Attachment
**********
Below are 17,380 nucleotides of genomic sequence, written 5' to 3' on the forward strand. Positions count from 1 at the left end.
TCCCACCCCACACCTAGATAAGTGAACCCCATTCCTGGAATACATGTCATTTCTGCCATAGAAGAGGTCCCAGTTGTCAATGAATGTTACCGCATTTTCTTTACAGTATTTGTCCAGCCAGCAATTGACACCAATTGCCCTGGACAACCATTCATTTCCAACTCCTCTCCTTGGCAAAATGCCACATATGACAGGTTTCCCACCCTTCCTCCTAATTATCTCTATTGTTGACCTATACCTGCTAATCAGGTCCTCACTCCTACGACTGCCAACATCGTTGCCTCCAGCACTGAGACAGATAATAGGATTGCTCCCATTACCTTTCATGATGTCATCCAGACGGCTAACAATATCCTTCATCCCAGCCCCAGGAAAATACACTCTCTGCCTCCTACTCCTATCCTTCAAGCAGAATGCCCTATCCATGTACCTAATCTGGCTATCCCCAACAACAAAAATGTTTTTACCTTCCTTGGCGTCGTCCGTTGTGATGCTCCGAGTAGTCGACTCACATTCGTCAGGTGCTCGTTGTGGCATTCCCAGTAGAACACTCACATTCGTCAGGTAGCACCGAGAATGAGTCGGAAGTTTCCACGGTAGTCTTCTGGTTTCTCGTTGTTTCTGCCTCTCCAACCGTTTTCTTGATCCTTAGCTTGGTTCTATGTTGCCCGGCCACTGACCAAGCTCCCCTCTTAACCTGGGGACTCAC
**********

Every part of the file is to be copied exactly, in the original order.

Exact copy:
Below are 17,380 nucleotides of genomic sequence, written 5' to 3' on the forward strand. Positions count from 1 at the left end.
TCCCACCCCACACCTAGATAAGTGAACCCCATTCCTGGAATACATGTCATTTCTGCCATAGAAGAGGTCCCAGTTGTCAATGAATGTTACCGCATTTTCTTTACAGTATTTGTCCAGCCAGCAATTGACACCAATTGCCCTGGACAACCATTCATTTCCAACTCCTCTCCTTGGCAAAATGCCACATATGACAGGTTTCCCACCCTTCCTCCTAATTATCTCTATTGTTGACCTATACCTGCTAATCAGGTCCTCACTCCTACGACTGCCAACATCGTTGCCTCCAGCACTGAGACAGATAATAGGATTGCTCCCATTACCTTTCATGATGTCATCCAGACGGCTAACAATATCCTTCATCCCAGCCCCAGGAAAATACACTCTCTGCCTCCTACTCCTATCCTTCAAGCAGAATGCCCTATCCATGTACCTAATCTGGCTATCCCCAACAACAAAAATGTTTTTACCTTCCTTGGCGTCGTCCGTTGTGATGCTCCGAGTAGTCGACTCACATTCGTCAGGTGCTCGTTGTGGCATTCCCAGTAGAACACTCACATTCGTCAGGTAGCACCGAGAATGAGTCGGAAGTTTCCACGGTAGTCTTCTGGTTTCTCGTTGTTTCTGCCTCTCCAACCGTTTTCTTGATCCTTAGCTTGGTTCTATGTTGCCCGGCCACTGACCAAGCTCCCCTCTTAACCTGGGGACTCAC